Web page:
Championship promotion hopefuls Leeds United have been fined £200,000 by the English Football League for watching opponents train before matches.
A member of Leeds' staff was found acting suspiciously outside Derby's training ground before the fixture between the two sides on 10 January.
Boss Marcelo Bielsa said he had sent a member of staff to watch every team they have played this season train.
The EFL found Leeds breached rules over treating teams with "good faith".
Leeds have also received a formal reprimand from the EFL, which is bringing in a rule to prohibit clubs from viewing their opposition training in the 72 hours preceding a game unless invited to do so.
The EFL said in a statement that Leeds' conduct "fell significantly short of the standards expected" and it "must not be repeated".
EFL chief executive Shaun Harvey added: "The sanctions imposed highlight how actions such as this cannot be condoned and act as a clear deterrent should any club seek to undertake poor conduct in the future.
"We will now look to move on from this incident and commence the discussions about introducing a specific regulation at a meeting with all clubs later this month."
The Football Association has also issued a formal warning to Leeds, Bielsa and a club video analyst.
"The FA will take appropriate action should further evidence of this nature come to light in the future," a spokesman said.
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Leeds admit wrongdoing
In an extraordinary news conference in the week after Leeds' match against Derby, Bielsa said he "observed all the rivals we played against and watched the training sessions of all opponents".
That led to widespread criticism, though there is no specific rule stopping teams from observing opponents training.
During Bielsa's briefing, he showed journalists how much preparation and analysis he and his staff carry out on each opponent before every game.
Leeds said in a statement: "We accept that whilst we have not broken any specific rule, we have fallen short of the standard expected by the EFL.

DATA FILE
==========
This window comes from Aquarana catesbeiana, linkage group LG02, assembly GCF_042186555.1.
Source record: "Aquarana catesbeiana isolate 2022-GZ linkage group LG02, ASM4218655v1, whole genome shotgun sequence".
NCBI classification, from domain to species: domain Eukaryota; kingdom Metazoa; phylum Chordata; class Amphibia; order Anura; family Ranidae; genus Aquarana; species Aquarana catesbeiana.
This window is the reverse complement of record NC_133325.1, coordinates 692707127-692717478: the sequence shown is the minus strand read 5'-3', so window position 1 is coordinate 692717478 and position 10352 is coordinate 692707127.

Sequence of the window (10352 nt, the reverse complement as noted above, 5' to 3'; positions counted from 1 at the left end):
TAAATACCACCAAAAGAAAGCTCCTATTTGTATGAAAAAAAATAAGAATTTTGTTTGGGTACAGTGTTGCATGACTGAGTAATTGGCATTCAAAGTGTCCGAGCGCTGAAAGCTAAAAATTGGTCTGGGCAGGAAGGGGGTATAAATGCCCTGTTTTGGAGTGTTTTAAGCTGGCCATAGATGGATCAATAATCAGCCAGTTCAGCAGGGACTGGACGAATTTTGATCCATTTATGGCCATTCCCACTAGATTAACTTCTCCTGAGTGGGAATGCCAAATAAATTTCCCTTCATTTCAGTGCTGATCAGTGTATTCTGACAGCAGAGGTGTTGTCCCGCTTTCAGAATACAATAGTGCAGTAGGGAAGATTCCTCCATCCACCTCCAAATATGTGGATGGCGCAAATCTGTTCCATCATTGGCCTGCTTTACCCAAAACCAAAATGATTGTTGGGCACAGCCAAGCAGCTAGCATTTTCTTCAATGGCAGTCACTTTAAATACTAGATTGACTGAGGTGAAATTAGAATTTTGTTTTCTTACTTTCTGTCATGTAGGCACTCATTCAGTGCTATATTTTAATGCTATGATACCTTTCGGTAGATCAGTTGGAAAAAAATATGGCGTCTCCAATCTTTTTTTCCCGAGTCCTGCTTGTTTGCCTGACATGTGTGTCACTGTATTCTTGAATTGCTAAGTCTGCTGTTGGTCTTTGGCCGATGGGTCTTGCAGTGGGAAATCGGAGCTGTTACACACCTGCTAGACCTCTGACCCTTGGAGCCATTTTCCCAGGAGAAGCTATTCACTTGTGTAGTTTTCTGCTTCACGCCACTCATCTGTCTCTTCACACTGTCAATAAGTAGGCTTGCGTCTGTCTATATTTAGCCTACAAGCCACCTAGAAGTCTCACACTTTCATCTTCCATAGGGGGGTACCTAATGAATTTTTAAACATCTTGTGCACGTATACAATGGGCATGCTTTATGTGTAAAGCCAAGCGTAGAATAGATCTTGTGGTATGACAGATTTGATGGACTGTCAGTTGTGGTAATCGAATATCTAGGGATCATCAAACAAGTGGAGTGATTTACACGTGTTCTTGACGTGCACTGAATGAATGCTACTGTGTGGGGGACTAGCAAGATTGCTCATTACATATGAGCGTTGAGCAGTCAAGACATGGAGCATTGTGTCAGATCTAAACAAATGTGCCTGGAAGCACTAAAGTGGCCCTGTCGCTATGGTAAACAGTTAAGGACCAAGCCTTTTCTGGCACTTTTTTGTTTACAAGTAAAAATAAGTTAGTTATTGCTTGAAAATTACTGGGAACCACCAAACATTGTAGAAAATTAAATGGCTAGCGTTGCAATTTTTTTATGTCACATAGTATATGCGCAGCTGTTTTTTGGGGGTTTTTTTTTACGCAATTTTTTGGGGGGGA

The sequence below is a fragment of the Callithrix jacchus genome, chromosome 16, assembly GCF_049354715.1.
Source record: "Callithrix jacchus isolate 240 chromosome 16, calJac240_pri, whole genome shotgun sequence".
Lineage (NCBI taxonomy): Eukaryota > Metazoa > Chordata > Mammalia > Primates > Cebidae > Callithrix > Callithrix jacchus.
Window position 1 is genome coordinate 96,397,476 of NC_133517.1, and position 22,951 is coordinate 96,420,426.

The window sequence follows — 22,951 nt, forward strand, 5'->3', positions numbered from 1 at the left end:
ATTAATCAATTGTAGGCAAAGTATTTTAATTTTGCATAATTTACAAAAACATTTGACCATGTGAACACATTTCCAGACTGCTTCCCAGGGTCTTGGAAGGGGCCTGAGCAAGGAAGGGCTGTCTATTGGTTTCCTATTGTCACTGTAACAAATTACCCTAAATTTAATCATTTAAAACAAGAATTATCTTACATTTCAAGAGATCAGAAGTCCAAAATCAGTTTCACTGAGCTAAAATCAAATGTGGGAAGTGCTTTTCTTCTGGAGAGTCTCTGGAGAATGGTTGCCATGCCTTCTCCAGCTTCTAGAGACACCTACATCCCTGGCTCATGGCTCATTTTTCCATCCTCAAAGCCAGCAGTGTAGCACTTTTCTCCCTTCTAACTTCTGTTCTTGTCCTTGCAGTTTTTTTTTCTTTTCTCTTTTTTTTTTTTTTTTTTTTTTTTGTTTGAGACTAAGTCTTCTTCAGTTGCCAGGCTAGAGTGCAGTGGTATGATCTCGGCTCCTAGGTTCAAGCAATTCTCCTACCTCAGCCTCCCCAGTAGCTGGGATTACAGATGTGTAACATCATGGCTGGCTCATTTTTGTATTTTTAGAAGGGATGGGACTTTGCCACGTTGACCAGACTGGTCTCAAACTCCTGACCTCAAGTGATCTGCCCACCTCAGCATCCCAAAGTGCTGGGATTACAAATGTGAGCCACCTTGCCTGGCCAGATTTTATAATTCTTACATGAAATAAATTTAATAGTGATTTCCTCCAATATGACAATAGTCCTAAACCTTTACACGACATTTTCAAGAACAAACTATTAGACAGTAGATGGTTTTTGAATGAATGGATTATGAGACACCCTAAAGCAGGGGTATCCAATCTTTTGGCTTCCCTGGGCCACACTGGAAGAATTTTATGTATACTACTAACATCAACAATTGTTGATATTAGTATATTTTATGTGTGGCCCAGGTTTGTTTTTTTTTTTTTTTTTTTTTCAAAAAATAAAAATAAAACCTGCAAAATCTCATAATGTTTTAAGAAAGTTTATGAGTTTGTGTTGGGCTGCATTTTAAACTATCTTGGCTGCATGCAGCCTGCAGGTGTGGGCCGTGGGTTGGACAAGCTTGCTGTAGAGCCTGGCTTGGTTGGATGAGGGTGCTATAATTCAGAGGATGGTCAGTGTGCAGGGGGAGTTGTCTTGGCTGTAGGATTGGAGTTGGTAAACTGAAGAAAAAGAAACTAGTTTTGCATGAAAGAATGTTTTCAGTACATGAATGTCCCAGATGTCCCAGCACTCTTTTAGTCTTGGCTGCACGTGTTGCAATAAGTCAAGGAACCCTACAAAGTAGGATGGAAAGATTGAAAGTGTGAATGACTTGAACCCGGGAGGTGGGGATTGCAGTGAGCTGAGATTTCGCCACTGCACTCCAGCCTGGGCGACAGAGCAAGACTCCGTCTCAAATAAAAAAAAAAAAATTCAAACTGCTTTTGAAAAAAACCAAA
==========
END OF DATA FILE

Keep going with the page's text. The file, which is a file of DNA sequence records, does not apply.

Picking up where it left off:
"We apologise for acting in a way that has been judged culturally unacceptable in the English game and would like to thank Shaun Harvey and the EFL for the manner in which they conducted their investigations.
"Our focus can now return to matters on the field."
'Unethical' Leeds split opinion
Leeds beat Derby 2-0 in their match last month, and Rams boss Frank Lampard called the Whites' conduct in the build-up to the game "unethical".
"I've never heard of going to a training ground on your hands and knees with pliers trying to break into private land to watch," he added after the match.
Swansea City boss Graham Potter said he had "no problem with it" but Ipswich Town manager Paul Lambert said the incident was "not right".
BBC Radio Leeds' Leeds United commentator Adam Pope
It is important to stress that no specific rule has been broken, but rather than of 'acting in good faith towards other clubs'.
This is something Bielsa has done throughout his time in South America and in Europe, and never has he been reproached for it, in fact it has been accepted.
This is not, for me, a man who has set out to cheat or bend the rules, but rather try and work within the rules to use every avenue available for him to leave no stone unturned to try to win a football match.
He has dedicated so much time and effort into studying the Championship and English football that he may have embarrassed chairmen of other clubs that their employees are not doing as much as they could in their quest to improve their fortunes.
However, it is a relief to fans who feared a points deduction as this was such a grey area in terms of sanction.